The Employer filed a case against the Main Contractor to establish the Main Contractor’s delay in completing the Project, and thus, to establish the Employer’s right to retain the value of the delay penalty. Meanwhile, the Main Contractor filed a counterclaim against the Employer to claim for the payment of the sums retained by the Employer in respect of the delay penalty, prolongation costs, as the Nominated Subcontractors were responsible for the Project’s delay.
Court of First Instance
The Court of First Instance appointed an engineering expert to establish whether the Project completion date was delayed, or not, and if so, to identify who was responsible for the delay, the exact period of delay, and the due compensation, if any.
The Court-appointed expert prepared a report, in which the expert highlighted that the Project’s completion date was delayed because of the Nominated Subcontractors, and accordingly the Employer did not have the right to apply the delay penalty to the detriment of the Main Contractor. The expert further pointed out that the Main Contractor was owed AED 937,434.00 for work done, which the Employer retained based on its unjustified claim to apply the delay penalty on the Main Contractor. The expert did not calculate the prolongation costs claimed by the Main Contractor.
The Employer objected to the result of the expert’s report, and argued that the expert should not release the Main Contractor from the liability of the Project’s delay. The Main Contractor also objected to the report, and argued that the Court-appointed expert should have had calculated the prolongation costs that the Main Contractor suffered due to the Nominated Subcontractors’ delay.
Consequently, the Court remitted the case file, including the objections raised by the Employer and the Main Contractor regarding the expert’s report, to the appointed expert for his response.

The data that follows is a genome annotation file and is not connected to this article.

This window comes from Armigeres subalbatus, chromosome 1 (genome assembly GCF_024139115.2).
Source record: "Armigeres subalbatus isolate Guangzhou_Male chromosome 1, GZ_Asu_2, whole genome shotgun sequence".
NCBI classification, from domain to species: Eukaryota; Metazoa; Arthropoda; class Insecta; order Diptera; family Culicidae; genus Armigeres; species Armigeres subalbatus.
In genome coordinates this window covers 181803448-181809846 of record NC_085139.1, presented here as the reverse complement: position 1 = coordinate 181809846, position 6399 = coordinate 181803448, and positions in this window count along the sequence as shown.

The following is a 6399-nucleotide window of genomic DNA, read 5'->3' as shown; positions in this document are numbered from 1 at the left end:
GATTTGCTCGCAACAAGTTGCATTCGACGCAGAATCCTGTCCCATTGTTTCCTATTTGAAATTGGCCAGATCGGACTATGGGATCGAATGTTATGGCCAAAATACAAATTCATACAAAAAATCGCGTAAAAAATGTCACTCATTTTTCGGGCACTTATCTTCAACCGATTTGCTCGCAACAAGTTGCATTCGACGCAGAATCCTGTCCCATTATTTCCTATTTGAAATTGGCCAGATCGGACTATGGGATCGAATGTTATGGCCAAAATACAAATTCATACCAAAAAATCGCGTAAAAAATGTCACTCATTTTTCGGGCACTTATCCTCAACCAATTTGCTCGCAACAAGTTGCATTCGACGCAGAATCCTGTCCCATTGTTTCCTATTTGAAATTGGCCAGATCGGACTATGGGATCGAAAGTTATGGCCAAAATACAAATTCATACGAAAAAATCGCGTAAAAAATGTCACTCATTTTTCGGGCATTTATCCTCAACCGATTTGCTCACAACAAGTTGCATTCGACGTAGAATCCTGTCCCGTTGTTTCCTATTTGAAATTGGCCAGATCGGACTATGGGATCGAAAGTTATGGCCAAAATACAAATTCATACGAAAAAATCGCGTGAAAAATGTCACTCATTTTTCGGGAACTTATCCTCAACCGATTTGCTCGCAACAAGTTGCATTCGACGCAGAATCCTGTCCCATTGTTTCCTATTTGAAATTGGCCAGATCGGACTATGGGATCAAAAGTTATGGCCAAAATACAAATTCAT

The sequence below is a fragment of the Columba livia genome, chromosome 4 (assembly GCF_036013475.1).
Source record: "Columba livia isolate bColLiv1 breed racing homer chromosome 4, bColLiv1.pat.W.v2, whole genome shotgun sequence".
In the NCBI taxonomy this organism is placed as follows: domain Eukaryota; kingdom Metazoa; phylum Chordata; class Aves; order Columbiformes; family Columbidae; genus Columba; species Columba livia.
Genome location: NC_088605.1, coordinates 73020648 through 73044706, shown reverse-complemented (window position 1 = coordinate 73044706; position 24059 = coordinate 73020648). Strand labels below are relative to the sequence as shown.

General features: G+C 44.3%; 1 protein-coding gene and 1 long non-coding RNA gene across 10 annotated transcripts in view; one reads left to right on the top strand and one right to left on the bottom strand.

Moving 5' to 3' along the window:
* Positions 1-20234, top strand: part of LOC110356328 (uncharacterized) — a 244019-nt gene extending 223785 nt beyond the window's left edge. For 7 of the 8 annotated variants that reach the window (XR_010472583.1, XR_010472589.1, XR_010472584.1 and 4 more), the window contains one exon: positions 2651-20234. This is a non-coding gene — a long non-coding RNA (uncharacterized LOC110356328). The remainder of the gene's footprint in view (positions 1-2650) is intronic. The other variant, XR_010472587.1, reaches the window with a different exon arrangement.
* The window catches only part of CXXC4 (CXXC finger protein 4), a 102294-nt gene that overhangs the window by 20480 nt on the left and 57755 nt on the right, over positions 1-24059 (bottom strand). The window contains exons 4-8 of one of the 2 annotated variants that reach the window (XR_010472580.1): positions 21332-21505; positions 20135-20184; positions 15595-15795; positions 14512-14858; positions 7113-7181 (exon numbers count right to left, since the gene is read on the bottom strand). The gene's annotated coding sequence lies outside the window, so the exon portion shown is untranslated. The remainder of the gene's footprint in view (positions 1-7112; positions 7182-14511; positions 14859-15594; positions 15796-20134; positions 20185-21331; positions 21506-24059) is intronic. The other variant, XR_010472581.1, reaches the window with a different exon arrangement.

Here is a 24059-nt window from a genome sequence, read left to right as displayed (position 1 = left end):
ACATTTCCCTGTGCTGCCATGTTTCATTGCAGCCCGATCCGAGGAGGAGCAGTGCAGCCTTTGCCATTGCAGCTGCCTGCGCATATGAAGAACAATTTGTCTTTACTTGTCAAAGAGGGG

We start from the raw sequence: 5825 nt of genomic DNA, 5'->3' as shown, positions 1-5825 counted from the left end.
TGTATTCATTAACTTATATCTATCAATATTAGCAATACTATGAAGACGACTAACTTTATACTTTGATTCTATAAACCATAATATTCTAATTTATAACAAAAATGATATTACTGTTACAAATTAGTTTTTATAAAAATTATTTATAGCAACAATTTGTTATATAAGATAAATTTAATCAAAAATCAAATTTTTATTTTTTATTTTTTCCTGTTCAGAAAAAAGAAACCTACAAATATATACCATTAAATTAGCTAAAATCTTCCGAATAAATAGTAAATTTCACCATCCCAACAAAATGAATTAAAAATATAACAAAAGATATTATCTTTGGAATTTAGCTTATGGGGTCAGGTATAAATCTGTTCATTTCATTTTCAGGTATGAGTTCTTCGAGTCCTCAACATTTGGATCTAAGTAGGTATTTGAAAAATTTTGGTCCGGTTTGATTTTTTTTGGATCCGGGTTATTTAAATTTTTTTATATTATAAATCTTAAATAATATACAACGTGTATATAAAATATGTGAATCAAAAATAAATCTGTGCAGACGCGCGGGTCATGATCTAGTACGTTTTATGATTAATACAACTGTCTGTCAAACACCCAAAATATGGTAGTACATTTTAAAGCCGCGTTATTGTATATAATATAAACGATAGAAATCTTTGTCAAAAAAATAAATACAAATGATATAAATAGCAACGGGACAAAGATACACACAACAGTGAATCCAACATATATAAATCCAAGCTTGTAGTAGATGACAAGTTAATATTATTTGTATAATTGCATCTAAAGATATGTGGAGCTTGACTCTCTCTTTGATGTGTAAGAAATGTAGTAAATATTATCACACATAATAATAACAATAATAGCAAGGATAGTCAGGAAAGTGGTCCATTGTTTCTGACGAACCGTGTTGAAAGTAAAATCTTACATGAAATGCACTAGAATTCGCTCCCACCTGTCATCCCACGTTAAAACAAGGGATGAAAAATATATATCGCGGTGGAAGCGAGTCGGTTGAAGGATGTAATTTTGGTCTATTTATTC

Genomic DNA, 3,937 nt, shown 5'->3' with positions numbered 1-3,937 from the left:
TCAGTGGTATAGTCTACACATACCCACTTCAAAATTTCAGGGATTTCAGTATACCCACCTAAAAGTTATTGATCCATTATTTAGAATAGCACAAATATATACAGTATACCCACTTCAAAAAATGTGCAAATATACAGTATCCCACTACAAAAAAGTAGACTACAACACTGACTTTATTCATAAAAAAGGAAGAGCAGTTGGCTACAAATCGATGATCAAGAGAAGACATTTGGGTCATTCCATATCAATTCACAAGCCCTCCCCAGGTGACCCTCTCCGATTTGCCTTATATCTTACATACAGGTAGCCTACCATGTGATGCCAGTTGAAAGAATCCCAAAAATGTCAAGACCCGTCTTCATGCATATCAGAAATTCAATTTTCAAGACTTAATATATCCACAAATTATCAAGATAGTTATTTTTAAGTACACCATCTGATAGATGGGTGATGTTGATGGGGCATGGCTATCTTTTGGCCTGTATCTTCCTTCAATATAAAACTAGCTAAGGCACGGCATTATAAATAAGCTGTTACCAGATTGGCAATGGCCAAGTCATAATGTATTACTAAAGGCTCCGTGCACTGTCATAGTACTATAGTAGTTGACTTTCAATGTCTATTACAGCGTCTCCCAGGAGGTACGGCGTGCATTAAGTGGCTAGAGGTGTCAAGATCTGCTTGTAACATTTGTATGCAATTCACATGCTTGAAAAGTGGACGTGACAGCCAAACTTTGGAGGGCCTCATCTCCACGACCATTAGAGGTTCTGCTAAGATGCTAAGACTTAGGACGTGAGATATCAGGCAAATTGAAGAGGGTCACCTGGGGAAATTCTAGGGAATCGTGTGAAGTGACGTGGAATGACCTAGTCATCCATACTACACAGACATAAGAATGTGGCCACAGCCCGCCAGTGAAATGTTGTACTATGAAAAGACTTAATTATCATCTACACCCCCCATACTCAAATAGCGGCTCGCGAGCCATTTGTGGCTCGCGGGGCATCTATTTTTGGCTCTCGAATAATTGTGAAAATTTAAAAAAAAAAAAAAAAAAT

The expert prepared a supplementary report, in which he asserted the validity of the result of its first report, except the Main Contractor’s entitlement for the claimed prolongation costs, which was not calculated in the first report. The expert added in its supplementary report that the Main Contractors should be entitled for an additional amount of AED 351,142.00 as a prolongation costs.
The Court of First Instance issued its judgment, in which the Court rejected the Employer’s case, as the Nominated Subcontractors were responsible for the Project’s delay. Meanwhile, the Court accepted part of the Main Contractor’s claim against the Employer, which is the outstanding amount of AED 937,434.00 that was retained by the Employer against the delay penalty.
Thus, the Court of First Instance did not allow the Employer to apply the delay penalty on the Main Contractor, as it determined that the Nominated Subcontractors were responsible for the Project’s delay. The Court did not award the Main Contractor its claimed prolongation costs.
The Employer filed an appeal, and requested the Appeal Court to withhold the judgment issued by the Court of First Instance, based on the Main Contractor’s liability for the Nominated Subcontractors’ delay, as the Main Contractor was the party who contracted with the Nominated Subcontractors, even though the nomination for those Nominated Subcontractors was initiated by the Engineer. The Employer further argued that the Main Contractor was responsible for supervising the Nominated Subcontractors’ work, and there was no contractual relationship between the Employer and those Nominated Subcontractors. Therefore, the Employer asserted to the Appeal Court that the Main Contractor should pay the delay penalty to the Employer.